Abercrombie & Fitch Accused of Funding Former CEO's Alleged Sex Trafficking Operation in Lawsuit

<p>Photo: Picture Alliance/Getty Images</p>

Photo: Picture Alliance/Getty Images

Abercrombie & Fitch is being sued for allegedly funding former CEO Mike Jeffries' sex trafficking operations, which were reported on by the BBC earlier this month.

The complaint, brought forth under the New York Adult Survivors Act (and thus not subject to exceeding a statute of limitations) in the Southern District of New York by former model David Bradberry on behalf of himself and others, claims that the fashion company acted as the "financial lifeblood for a sex trafficking organization" orchestrated by Jeffries within, at minimum, his time as CEO (1992 to 2014), per the BBC. It also accuses Jeffries and his partner Matthew Smith (who wasn't employed by the company) of sexual misconduct and rape.

"Because of this lawsuit and the brave men that have come forward, Abercrombie will have to answer for its many unacceptable actions and inactions that have destroyed the lives of dozens of young men," Brad Edwards, a civil lawyer representing some plaintiffs, remarked.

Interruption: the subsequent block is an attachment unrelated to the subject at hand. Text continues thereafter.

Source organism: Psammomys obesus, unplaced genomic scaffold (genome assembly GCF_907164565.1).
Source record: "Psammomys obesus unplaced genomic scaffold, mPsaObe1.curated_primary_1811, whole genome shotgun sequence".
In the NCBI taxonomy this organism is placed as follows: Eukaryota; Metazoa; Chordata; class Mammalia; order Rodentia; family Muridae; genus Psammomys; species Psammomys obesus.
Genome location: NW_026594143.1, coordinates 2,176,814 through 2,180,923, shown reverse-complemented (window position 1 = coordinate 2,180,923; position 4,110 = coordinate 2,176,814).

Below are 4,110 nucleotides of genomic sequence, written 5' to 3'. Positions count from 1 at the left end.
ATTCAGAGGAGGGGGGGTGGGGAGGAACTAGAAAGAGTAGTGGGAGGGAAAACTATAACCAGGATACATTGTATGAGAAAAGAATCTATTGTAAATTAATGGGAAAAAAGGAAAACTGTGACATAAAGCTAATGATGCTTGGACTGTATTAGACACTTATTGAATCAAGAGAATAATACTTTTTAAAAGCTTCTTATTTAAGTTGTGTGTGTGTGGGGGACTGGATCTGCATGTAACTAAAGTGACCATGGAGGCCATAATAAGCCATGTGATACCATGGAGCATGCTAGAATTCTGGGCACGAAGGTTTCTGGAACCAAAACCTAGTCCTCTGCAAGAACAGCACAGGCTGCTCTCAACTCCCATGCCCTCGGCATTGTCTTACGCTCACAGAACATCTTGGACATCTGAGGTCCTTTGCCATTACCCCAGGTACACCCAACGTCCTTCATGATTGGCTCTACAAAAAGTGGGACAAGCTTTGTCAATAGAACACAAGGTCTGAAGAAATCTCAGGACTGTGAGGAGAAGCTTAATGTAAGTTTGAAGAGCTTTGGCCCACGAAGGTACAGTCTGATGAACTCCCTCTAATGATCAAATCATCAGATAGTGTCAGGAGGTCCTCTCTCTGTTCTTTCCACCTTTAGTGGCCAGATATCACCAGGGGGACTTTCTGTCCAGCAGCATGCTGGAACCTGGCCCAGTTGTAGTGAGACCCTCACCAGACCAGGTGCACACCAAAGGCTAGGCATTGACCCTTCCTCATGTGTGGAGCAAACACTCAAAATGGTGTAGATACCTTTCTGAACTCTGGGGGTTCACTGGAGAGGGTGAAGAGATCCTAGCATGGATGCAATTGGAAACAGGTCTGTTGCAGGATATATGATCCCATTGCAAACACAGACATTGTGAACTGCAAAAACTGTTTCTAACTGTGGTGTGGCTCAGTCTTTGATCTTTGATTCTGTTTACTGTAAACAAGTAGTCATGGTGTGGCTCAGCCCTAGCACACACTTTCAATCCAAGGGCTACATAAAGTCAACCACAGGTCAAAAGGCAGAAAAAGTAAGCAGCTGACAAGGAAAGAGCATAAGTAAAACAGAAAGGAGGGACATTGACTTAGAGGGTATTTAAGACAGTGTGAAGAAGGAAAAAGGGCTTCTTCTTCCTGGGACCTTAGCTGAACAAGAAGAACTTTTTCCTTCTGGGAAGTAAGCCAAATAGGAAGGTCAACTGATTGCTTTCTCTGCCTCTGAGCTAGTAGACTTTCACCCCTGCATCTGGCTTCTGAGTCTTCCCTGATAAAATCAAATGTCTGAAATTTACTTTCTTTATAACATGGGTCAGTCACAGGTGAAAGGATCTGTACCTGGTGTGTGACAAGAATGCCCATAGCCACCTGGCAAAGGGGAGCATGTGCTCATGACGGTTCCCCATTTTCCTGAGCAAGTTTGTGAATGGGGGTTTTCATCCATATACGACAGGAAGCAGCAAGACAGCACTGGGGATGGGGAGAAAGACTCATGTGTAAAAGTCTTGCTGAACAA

The suit, which is seeking class-action status, alleges that Jeffries used company resources — including a jet, other forms of transportation and copious amounts of cash — to perpetuate his sex trafficking and recruitment of male victims.

"Abercrombie cared about profiting and showed absolute loyalty to Jeffries, including a willingness to spend copious amounts of money on extravagant drug and sex parties, ignoring multiple red flags of criminality in Jeffries's corporate account activity," the legal documents claim, which also cite a video that allegedly circulated within the Abercrombie & Fitch office showing Jeffries "sniffing what was believed to be cocaine off a man's penis."

A rep for Abercrombie & Fitch told Fashionista the company would not comment on pending litigation. A lawyer for Jeffries declined to comment to the BBC.

This lawsuit comes after the BBC premiered an hour-long investigative film, titled "The Abercrombie Guys: The Dark Side of Cool," which shines a light on allegations of abuse at the company. It eerily mirrors a similar story of a corrupt fashion executive: Former Victoria's Secret CEO Leslie Wexner has been connected to and accused of enabling Jeffrey Epstein's titanic enterprise of exploitation with girls as young as 14 through the likes of borrowing money on his behalf, tax return fraud and more.

Abercrombie & Fitch, like Victoria's Secret, has recently undergone a brand overhaul to distance itself from the exclusive, homogenous, hyper-sexualized marketing of its past, led by Jeffries. The controversial executive stepped down from the company in 2014 after investors called for his dismissal.

We'll continue to update this story as developments emerge.

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